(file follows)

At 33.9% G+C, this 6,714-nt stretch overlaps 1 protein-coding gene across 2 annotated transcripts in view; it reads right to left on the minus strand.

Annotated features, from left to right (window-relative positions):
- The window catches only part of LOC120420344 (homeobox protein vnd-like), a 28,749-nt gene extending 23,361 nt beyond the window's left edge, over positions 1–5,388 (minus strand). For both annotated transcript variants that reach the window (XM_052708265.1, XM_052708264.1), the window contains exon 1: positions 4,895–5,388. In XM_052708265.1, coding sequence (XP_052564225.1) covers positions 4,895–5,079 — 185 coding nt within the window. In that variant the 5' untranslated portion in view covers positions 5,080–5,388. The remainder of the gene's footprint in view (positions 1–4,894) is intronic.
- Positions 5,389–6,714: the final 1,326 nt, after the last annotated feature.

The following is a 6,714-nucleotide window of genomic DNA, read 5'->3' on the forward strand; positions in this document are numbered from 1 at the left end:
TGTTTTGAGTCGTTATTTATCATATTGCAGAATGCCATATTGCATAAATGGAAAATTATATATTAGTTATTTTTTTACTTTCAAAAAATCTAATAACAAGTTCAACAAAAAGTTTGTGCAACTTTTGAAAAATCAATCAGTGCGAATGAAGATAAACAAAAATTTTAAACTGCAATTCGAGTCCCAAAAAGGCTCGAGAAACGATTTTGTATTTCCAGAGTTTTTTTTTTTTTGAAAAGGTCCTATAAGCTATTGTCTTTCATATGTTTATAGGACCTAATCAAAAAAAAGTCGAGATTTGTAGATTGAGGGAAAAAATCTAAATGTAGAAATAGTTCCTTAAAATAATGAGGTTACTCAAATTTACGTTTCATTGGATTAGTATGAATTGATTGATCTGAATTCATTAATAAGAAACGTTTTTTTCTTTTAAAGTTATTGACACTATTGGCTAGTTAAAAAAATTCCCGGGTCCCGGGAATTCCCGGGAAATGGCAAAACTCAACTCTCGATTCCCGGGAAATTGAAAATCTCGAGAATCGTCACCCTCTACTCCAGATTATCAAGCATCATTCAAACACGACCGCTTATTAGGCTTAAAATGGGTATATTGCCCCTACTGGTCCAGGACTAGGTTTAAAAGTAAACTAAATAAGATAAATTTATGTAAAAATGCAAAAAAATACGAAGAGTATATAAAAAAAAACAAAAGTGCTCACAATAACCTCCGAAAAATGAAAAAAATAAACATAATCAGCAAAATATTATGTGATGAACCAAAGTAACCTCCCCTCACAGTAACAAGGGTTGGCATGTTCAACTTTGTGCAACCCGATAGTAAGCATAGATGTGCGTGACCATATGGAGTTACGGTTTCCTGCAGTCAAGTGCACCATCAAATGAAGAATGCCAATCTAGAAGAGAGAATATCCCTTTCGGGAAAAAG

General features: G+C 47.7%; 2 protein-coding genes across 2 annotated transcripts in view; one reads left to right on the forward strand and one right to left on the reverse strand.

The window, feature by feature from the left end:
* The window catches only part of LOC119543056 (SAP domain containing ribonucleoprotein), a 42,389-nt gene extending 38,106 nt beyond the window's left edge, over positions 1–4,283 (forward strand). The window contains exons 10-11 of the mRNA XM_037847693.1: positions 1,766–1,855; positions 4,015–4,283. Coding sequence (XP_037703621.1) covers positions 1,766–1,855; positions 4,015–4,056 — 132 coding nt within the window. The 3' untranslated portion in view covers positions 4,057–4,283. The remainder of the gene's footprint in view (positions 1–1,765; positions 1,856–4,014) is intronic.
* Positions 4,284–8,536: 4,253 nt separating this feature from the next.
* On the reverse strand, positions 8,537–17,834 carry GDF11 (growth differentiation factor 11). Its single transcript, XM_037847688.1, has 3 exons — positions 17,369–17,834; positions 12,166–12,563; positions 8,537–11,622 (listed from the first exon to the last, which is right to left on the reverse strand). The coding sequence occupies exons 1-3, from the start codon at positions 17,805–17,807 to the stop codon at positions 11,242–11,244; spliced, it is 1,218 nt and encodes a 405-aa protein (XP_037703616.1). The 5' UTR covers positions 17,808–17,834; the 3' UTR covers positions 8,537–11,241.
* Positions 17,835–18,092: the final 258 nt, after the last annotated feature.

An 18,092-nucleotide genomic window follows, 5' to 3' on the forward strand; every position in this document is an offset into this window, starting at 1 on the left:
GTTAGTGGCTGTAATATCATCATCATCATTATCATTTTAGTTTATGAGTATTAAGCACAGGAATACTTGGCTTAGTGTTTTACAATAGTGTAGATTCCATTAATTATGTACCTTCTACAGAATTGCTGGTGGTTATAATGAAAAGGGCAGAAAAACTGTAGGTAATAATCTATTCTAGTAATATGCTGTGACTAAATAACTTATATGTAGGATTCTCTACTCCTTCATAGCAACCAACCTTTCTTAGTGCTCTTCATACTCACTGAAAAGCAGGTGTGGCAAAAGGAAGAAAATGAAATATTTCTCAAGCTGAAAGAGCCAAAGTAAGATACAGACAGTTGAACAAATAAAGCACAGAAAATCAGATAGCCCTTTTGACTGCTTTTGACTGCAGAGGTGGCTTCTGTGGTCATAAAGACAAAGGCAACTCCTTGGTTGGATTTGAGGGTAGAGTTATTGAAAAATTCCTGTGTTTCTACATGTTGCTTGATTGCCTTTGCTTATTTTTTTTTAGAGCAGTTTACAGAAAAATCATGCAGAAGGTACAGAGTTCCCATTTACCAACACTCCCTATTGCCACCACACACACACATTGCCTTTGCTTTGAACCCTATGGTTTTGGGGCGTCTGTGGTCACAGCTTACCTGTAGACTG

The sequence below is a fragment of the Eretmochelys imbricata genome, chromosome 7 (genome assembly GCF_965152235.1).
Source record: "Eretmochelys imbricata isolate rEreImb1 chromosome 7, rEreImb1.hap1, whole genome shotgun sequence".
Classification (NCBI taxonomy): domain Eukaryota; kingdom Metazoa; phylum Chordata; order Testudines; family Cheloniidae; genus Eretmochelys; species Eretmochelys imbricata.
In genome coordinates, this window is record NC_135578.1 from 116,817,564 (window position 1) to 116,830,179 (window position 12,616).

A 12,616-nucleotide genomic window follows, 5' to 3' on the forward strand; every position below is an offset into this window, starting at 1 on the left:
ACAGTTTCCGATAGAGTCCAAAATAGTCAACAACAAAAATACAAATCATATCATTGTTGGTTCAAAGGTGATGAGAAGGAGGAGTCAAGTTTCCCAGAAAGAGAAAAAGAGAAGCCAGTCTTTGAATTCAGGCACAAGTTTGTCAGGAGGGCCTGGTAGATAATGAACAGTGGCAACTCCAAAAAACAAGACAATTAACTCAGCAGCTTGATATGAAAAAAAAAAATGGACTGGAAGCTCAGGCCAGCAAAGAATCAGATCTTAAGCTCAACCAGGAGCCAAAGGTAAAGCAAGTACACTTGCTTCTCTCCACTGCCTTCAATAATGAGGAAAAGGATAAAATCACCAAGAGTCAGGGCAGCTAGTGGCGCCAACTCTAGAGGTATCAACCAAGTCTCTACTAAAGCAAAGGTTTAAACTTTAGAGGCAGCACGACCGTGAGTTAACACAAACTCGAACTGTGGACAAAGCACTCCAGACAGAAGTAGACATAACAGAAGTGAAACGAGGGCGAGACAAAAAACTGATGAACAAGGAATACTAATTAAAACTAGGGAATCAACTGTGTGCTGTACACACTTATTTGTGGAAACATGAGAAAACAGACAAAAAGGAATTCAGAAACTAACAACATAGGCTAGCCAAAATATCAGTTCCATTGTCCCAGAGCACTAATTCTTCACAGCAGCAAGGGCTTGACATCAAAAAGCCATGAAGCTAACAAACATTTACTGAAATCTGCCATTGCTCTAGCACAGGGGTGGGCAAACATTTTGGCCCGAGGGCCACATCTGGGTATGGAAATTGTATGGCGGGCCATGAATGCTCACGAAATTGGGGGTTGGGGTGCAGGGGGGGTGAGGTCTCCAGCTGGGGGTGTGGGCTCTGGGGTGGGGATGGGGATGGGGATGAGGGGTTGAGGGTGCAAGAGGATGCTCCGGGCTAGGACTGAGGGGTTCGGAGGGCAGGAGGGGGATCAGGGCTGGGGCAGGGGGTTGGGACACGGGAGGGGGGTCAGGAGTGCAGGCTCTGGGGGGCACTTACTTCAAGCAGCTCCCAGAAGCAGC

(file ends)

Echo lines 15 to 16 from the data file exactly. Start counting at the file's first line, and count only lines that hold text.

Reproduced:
The sequence below is a fragment of the Eretmochelys imbricata genome, chromosome 7 (genome assembly GCF_965152235.1).
Source record: "Eretmochelys imbricata isolate rEreImb1 chromosome 7, rEreImb1.hap1, whole genome shotgun sequence".